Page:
So, we carry on with this experiment and see where it goes. And wish to hell we'd had enough disposable income in the late 1990s to play the stock market, darn it.

But you know, we defer to Ann Althouse on what this new form of communication means, because we can't really say it any better:

I understand -- really, I do -- how someone who doesn't feel moved to blog and doesn't enjoy reading blogs might feel dispirited by all the blogging. And I agree that face-to-face conversation is the best form of communication. I'd even go so far as to say that -- in its highest manifestations -- it's the best thing.

But blogging is just writing, and like other writing, it has aspects that are better than conversation:

It can reach beyond the people you know.

It can reach people in the future, including the people you know.

It can reveal things that cannot come up in ordinary conversation.

It can allow one person to contribute a larger share of the ideas than would be seemly in conversation.

It lets you leap over your immediate physical environment.

More archaeology later, after we've done some work on the history of geological fieldwork in the Fayum Depression.

Update: More news
Zooarchaeology 'Mammoth' find in Kansas

Highway workers in Wichita, Kan., have dug up what could be a prehistoric tusk from a woolly mammoth.

They were digging about 17 feet under an old highway Friday when they found what appears to be a huge tusk. A supervisor says they stopped digging with machinery immediately when they struck what appeared to be bone, and uncovered the rest by hand.

The highway department has called in archaeologists to help uncover the rest of the tusk and verify its age and origin.

The department says the site is being protected.

That's the whole thing.

Sometimes they're worth something Smugglers lead archaeologists to discovery of Iron Age site in Zanjan

Artifacts recently confiscated from smugglers by the Zanjan Cultural Heritage and Tourism Department (ZCHTD) have led to the discovery of an Iron Age site near Anzar village in Iran’s Zanjan Province.

“Following the confiscation of the artifacts from smugglers near the village, they led us to an Iron Age site, including a cemetery and settlement,” ZCHTD archaeologist Abolfazl Aali said on Sunday.

“One of the smugglers had unearthed 22 intact clay artifacts, a number of beads made of silica, and bronze and copper relics, such as daggers and bayonets, during his excavations in the cemetery,” he added.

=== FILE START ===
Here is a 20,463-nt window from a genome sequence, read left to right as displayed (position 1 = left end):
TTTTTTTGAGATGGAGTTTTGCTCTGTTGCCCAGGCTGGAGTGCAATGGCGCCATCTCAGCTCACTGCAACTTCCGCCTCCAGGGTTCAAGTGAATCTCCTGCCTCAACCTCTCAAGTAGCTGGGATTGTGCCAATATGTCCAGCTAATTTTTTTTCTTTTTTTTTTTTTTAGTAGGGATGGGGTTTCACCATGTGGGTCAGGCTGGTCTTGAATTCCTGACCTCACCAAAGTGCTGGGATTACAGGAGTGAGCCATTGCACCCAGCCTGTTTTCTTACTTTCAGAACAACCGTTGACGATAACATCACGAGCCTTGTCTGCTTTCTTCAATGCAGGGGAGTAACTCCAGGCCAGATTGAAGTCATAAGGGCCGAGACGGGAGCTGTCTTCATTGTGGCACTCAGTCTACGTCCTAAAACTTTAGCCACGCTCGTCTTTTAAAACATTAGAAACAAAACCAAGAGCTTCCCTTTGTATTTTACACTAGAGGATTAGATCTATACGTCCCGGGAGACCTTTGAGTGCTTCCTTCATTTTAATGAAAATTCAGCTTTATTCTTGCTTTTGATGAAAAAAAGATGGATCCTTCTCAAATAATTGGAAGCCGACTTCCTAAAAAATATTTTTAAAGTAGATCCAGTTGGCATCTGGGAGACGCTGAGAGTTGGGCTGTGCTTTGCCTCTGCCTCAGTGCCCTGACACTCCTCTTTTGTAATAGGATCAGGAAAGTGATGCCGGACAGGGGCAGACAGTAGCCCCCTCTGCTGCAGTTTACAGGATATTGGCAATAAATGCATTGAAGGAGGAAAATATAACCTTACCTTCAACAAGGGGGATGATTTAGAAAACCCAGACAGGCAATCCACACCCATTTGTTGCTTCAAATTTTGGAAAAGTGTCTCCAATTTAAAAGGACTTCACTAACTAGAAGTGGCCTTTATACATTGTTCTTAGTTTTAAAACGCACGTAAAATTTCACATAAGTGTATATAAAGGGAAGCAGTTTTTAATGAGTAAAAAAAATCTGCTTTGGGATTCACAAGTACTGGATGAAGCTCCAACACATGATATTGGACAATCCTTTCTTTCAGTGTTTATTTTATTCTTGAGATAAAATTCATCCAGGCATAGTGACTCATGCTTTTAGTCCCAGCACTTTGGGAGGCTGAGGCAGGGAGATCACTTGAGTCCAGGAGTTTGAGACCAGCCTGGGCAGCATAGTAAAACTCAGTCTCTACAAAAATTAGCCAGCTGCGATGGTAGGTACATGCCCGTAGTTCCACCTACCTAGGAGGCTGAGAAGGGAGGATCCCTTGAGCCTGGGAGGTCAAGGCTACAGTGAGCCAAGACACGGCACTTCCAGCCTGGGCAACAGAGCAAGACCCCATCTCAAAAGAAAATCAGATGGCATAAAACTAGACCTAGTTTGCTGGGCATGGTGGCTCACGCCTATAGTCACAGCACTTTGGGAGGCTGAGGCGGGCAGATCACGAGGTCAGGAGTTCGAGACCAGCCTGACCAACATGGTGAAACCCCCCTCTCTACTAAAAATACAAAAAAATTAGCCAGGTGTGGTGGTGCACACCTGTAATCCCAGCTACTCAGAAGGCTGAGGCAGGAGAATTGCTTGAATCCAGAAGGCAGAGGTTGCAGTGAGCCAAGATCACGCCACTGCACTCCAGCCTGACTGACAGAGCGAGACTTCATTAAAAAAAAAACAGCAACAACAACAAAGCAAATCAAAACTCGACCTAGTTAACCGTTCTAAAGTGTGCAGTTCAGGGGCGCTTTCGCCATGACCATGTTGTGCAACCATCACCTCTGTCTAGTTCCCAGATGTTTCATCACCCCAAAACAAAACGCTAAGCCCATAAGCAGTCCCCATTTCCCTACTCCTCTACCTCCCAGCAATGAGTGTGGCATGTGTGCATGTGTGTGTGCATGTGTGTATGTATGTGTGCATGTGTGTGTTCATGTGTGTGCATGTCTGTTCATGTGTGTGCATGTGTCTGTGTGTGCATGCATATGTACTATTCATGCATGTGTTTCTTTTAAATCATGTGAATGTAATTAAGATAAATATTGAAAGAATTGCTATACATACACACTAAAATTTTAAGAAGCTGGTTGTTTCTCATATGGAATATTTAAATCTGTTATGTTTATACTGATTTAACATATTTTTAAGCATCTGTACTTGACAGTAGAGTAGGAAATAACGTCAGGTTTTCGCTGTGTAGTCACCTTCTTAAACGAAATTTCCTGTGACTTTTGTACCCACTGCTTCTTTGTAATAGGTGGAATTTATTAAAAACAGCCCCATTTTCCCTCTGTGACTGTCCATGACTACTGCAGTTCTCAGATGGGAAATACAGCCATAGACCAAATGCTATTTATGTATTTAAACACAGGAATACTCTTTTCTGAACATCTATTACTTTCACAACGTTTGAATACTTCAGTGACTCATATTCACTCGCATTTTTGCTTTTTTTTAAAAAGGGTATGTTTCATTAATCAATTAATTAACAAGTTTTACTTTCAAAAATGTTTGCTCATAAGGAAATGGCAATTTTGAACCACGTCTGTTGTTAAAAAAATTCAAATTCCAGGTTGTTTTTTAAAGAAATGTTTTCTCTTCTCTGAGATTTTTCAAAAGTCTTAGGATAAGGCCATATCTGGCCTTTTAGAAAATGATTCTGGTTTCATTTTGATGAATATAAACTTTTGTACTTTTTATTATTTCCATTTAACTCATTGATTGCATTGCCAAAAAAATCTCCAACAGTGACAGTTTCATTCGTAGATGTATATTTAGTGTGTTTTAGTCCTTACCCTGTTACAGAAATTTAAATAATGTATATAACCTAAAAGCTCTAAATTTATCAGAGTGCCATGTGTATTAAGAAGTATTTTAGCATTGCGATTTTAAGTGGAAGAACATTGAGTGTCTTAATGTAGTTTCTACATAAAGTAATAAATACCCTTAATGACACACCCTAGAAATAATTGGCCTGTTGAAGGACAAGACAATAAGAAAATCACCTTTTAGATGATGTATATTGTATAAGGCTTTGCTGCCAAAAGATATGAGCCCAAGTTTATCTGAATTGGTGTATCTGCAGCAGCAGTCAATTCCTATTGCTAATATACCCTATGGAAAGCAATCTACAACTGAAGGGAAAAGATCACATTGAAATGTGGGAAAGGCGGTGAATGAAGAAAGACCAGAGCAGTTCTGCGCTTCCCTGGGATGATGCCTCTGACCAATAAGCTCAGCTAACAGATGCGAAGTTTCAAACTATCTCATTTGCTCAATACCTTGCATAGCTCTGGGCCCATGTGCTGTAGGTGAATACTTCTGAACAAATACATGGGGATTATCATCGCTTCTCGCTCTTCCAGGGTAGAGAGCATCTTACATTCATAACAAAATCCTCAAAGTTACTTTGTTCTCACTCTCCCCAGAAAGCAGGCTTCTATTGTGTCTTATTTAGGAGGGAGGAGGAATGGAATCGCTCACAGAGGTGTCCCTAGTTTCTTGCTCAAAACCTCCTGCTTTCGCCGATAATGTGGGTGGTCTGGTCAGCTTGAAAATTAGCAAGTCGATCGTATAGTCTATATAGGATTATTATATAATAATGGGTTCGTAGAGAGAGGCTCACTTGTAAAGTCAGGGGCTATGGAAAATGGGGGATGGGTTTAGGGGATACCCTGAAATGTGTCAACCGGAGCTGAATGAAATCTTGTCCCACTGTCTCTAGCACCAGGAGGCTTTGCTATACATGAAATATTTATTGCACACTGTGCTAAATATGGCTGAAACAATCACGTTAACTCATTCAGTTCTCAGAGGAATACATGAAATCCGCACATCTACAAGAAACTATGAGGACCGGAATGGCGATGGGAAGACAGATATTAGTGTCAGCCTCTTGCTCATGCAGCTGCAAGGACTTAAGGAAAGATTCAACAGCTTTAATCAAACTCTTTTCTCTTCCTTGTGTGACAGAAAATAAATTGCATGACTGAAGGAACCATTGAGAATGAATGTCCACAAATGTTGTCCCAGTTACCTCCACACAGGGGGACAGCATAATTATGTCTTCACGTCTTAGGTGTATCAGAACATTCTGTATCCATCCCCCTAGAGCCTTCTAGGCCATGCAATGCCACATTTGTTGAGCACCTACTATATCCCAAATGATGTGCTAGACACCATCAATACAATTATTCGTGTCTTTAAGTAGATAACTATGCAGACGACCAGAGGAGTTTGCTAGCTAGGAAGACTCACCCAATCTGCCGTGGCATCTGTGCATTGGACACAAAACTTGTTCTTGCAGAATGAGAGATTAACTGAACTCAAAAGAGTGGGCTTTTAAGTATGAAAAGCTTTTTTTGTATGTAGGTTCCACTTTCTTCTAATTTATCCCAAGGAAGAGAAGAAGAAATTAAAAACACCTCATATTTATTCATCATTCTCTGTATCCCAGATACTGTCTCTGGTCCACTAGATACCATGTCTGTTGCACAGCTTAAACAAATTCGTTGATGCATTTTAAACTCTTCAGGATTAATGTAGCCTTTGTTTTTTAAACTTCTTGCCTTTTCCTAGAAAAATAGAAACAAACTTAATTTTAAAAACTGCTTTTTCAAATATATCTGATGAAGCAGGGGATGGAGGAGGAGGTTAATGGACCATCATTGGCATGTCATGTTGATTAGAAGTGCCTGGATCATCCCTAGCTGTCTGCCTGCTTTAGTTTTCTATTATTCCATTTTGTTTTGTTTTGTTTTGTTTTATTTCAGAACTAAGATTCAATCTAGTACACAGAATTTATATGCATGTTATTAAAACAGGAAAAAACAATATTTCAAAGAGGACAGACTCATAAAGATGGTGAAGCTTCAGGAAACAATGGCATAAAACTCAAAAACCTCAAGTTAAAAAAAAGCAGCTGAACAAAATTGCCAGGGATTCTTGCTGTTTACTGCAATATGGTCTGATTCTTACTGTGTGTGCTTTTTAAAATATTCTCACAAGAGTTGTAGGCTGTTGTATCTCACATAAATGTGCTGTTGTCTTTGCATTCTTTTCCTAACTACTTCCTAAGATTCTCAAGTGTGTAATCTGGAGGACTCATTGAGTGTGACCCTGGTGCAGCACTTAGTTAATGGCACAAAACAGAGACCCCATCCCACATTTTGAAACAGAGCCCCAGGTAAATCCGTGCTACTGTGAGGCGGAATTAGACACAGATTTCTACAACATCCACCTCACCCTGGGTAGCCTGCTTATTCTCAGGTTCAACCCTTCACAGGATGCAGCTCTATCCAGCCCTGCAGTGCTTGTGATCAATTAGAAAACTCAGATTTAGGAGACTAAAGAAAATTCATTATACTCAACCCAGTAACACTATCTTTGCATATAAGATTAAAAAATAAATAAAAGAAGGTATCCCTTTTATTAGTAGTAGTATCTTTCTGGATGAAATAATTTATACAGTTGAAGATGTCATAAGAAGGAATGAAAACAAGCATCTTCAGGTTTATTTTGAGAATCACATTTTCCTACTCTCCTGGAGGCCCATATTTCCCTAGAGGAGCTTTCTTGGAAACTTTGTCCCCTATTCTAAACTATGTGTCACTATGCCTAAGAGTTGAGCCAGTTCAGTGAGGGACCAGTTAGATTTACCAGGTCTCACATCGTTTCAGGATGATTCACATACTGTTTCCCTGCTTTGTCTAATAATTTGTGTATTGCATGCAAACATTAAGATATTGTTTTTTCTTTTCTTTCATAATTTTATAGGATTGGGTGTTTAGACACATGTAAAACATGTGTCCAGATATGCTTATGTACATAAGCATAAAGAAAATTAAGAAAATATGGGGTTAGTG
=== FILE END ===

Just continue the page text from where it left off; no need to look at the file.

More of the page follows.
Chatty Egyptians Egyptologist Discovers Ancient Gossip

Ancient Egyptians gossiped about a bald queen, royals who had affairs, missing bodies, homosexuality, harem intrigue and more, according to a noted Egyptologist.

Lisa Schwappach-Shirriff, curator of California's Rosicrucian Egyptian Museum, which houses North America's largest collection of Egyptian artifacts, recently found evidence for tabloid-like gossip in the museum's eclectic archives and elsewhere. The findings suggest humans always have enjoyed chatting about personal or sensational information concerning others.

They also reveal what officials communicated through their official artwork and hieroglyphics.

Not sure what the picture of a stelae is supposed to be. It doesn't appear to contain any of this so-called gossip. So don't bother clicking on it.

Lost city Stupa. . .found Archaeologists discover Kesa Stupa

Buddhist relics dating back to the third century have been discovered recently during an excavation project by a group of archaeologists and historians from the Orissa Institute of Maritime and South East Asian Studies in Jajpur district of Orissa .

'Kesa Stupa', considered to be the earliest Stupa in the Buddhist texts and some evidences of Toshali Nagar, the headquarters of the Kalinga, were discovered during the excavation. It was carried out under the aegis of the State's culture department at Tarapur Hill in Orissa's Jajpur district, close to the Lalitgiri-Udayagiri and Ratnagiri Buddhist complex.

CSI: Craighall

A grave discovery as joiner digs up 300-year-old bones

A 300-YEAR-OLD murder mystery has been unearthed after an amateur archaeologist stumbled across human bones on a construction site.

The remains were discovered on the site of the new Queen Margaret University campus in Craighall, Musselburgh.

And it is now believed the bones are the remains of a female murder victim, as one of them appears to have been severed by a knife or another sharp instrument.

But although police were informed of the find, they are not launching an investigation because the remains have lain in the ground for almost 300 years.

Politics! Media bias! The Anchoress argues that the NY Times minimized the importance of Jerusalem in its reporting of the finding of David's Palace.

Also involves this story about the finding of the Pool of Siloam.

Child mummy update Biblical-Era Child Mummy Resurrected

The mummy of a little Egyptian girl who lived 2,000 years ago has undergone a high tech resurrection.

The resulting 3D interactive model of the mummy represents the world's most detailed mummy visualization.

A powerful Stanford University AXIOM Siemens scanner generated 60,000 ultrathin, multidimensional image slices of the child versus the 1,700 that were taken of King Tut by other researchers earlier this year.